King’s dream lives on



January 20, 2015 - 12:00 AM

Soulful strains of Pat Pulley singing “Come walk with me” preceded Lloyd Houk’s thoughtful presentation about Dr. Martin Luther King Jr. at Monday evening’s annual remembrance of the civil rights leader at the Ward Chapel A.M.E. church.
The day was set aside as a national holiday for Americans to pause and recall all that King accomplished.
But, as Houk said, there is more to do, with the celebration appropriately titled “Looking Beyond the Dream.”
King could have been comfortable in an environment expected of a high-profile minister, which he was, but instead felt compelled to “stand up, speak out for something” he believed in — the right for all men and women, regardless of their color, to enjoy equality, Houk said.
Despite threats against his life, his home being bombed and his family threatened, King “knew what had to be done,” Houk continued.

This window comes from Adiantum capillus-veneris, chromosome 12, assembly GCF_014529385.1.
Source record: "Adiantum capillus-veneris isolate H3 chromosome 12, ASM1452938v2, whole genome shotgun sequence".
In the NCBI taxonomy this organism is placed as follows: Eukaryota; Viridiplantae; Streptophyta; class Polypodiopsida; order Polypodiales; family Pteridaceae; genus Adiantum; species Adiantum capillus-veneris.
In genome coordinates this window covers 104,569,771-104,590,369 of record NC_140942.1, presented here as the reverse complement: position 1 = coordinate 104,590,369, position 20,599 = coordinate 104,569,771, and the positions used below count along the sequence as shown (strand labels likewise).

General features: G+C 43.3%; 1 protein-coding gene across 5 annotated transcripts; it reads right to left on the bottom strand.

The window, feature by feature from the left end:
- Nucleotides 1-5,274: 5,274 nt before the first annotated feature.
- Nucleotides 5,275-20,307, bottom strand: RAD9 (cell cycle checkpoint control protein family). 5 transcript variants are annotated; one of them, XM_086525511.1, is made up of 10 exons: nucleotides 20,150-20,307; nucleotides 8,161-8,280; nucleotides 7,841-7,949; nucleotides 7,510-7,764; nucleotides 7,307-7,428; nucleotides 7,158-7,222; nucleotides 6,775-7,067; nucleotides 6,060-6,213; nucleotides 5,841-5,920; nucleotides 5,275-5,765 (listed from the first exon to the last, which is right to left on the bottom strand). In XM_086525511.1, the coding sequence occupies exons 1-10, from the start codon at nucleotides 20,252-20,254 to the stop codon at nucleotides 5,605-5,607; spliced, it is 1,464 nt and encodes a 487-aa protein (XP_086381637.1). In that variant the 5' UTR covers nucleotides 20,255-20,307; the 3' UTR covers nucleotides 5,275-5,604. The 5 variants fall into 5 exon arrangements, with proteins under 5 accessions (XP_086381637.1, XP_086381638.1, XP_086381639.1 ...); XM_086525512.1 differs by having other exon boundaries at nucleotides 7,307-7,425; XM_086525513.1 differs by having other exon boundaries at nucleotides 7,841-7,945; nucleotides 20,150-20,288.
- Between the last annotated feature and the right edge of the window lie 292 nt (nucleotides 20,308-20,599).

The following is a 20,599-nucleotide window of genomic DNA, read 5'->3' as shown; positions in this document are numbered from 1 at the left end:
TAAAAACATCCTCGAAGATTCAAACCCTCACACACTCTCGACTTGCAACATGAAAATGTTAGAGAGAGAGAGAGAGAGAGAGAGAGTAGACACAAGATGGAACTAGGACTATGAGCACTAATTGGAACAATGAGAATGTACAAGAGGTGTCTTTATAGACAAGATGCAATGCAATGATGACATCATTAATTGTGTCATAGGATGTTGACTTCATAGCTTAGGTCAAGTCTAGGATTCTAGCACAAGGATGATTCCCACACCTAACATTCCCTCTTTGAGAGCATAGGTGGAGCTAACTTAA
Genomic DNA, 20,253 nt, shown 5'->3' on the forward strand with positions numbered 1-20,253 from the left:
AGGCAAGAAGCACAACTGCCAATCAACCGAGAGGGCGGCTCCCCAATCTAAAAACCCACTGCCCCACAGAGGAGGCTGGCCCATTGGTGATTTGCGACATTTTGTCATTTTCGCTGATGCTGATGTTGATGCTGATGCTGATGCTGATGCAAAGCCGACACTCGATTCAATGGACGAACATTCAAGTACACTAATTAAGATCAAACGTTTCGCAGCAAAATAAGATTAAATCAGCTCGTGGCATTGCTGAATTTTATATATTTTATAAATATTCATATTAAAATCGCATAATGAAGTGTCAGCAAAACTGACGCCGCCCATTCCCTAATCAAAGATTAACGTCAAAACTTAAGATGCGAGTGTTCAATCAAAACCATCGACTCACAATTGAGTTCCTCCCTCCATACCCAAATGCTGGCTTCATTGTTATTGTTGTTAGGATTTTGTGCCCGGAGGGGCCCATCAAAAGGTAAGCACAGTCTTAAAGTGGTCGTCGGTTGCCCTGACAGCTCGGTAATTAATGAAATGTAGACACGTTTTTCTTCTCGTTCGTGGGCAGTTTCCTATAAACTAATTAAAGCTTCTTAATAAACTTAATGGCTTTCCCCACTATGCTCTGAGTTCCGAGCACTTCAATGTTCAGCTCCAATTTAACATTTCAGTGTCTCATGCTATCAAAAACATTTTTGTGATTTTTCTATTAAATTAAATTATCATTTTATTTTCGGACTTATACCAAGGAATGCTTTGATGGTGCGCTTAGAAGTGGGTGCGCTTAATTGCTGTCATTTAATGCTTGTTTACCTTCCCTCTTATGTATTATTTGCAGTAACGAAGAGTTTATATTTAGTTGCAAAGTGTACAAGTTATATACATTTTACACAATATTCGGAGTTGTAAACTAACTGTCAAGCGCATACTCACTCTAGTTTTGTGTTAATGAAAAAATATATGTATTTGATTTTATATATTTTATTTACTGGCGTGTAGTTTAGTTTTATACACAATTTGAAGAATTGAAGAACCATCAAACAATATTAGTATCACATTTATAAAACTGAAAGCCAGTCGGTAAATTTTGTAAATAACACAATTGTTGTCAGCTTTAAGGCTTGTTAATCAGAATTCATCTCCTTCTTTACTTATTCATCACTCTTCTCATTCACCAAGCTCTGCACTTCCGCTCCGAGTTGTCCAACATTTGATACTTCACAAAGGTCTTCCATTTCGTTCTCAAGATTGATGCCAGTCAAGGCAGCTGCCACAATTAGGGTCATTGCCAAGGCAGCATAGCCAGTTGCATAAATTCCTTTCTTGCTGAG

“How sad our leaders have not realized the battle that we are fighting is a spiritual war and without the strength and guidance of Jesus Christ the battle will never be won,” he said. “Spiritual battle is everywhere, no matter where we go …”
Houk encouraged his congregation of nearly 100 to look with resolve to the future.
“If we continue to hold onto the past, and all the offenses that have been launched against us, we will never receive what God has in store for us,” he continued. “… we will be dwelling on crumbling foundations and not on the rock of His salvation.”
Speaking to King’s famous “Dream” speech, Houk noted: “Dr. King had the power, the ability and the capacity to transform those steps on the Lincoln Memorial into a monumental area that will forever be recognized.
“By speaking the way he did, he educated, he inspired, he informed, not just the people there, but people throughout America, the world and even unto the unborn generations still to be. That transformation came because he first honored his creator, and secondly he spoke with great wisdom as only God could give to him, to touch all people of the world.”
In conclusion, Houk said King “knew there was a chance that one day his voice would be silenced physically. But, he also knew that no one could silence the spirit of the living God of whom he built his entire life upon.”

IN ADDITION TO Pulley’s powerful vocal, Houk ended his presentation with an equally touching rendition of “You Lift Me Up.”
The Reba E. Davis Memorial Drum Circle, composed of students from USD 257 elementary schools, also performed and drew an appreciative response.